Course name, Inclusive Teaching Includes You Too: Teacher Value in a Student-Centered World
Center for Academic Excellence (FAD) Type of course Teaching and Learning
About the course
No classes scheduled
In our quest to be student-centered, we can end up making choices that overwhelm us with their unsustainability. That is, it's easier to be a "sage on the stage" than it is to meet students where they are. In this session, we'll discuss how to stay student-centered while avoiding burnout.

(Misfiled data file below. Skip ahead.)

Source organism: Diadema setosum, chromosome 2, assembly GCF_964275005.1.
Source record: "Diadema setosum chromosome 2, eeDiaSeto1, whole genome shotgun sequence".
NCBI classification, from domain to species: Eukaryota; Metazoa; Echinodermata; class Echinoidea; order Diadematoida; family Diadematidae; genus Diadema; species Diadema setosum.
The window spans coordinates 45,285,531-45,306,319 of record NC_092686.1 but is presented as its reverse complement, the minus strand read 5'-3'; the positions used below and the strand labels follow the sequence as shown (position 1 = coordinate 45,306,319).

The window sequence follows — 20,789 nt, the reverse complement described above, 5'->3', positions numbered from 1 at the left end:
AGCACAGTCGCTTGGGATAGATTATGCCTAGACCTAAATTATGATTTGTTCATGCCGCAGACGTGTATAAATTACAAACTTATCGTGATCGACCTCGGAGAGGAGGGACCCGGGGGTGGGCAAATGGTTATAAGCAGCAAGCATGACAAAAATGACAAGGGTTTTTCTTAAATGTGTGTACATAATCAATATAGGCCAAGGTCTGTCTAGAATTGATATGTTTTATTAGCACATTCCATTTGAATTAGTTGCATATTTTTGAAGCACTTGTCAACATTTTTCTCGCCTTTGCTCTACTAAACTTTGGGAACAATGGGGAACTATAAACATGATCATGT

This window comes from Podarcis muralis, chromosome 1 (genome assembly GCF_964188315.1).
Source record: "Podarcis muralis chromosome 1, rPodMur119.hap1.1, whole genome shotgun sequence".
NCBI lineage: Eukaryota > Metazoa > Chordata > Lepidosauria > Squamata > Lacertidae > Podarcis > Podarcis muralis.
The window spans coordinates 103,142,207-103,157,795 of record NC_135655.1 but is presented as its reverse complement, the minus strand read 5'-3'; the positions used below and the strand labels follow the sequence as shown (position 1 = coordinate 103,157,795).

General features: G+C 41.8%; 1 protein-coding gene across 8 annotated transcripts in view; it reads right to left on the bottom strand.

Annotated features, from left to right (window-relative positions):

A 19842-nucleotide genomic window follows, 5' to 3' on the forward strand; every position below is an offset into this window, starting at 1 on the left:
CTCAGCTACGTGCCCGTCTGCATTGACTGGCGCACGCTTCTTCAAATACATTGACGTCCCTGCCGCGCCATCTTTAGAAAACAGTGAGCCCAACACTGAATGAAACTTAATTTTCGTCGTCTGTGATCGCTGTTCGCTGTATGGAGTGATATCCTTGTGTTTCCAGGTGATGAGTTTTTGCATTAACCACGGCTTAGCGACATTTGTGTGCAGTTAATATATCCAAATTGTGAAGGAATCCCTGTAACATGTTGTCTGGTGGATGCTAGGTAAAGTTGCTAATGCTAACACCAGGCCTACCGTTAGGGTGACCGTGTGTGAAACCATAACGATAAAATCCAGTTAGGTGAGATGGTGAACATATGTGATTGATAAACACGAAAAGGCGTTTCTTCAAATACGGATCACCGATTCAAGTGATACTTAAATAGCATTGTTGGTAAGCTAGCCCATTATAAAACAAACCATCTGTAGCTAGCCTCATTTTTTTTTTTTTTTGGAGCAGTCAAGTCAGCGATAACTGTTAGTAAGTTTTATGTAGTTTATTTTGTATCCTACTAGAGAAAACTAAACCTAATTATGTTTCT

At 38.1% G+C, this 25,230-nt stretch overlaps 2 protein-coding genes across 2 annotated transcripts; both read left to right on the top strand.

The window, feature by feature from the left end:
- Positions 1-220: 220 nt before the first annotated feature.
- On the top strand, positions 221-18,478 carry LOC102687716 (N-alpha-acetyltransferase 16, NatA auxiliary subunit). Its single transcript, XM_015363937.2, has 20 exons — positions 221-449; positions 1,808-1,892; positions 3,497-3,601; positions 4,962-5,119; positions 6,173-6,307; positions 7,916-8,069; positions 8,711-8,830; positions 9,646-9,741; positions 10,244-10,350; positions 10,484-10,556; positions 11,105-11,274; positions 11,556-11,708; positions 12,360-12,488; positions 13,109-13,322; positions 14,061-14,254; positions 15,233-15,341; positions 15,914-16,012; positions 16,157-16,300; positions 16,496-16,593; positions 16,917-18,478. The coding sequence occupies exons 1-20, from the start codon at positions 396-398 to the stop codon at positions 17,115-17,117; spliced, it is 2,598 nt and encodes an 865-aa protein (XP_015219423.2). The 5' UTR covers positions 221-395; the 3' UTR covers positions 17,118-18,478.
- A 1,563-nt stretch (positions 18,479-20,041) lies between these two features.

In this workshop/discussion, we'll begin by sharing experiences around inclusive, student-centered teaching. Attendees will be invited to share intentional changes they have made in their courses to decrease learning barriers while increasing scaffolding, belongingness, and active learning. Then, we'll move on to considering how these choices, while evidence-based, require much more time, effort, and intentionality than more traditional teaching approaches. This increased effort will be examined using an intersectional lens that considers the various identities we hold as faculty members that complicate our ability to sustain inclusive pedagogy. For example, research indicates that women and/or BIPOC faculty members are disproportionately more likely to receive requests for exceptions (such as assignment extensions) and to be contacted by students for mental health support than men and/or white faculty members (El‐Alayli, A., Hansen‐Brown, A. A., & Ceynar, M., 2018). These intersecting identities have important consequences for our ability to teach inclusively while avoiding burnout and overwhelm. We'll conclude our time together by discussing strategies we've found to be successful in maintaining our own boundaries and self-care, while still providing a student-centered learning environment. By anchoring our teaching choices to our deepest values (including values concerning our own self-preservation), we can learn to teach in ways that empower not only our students but ourselves.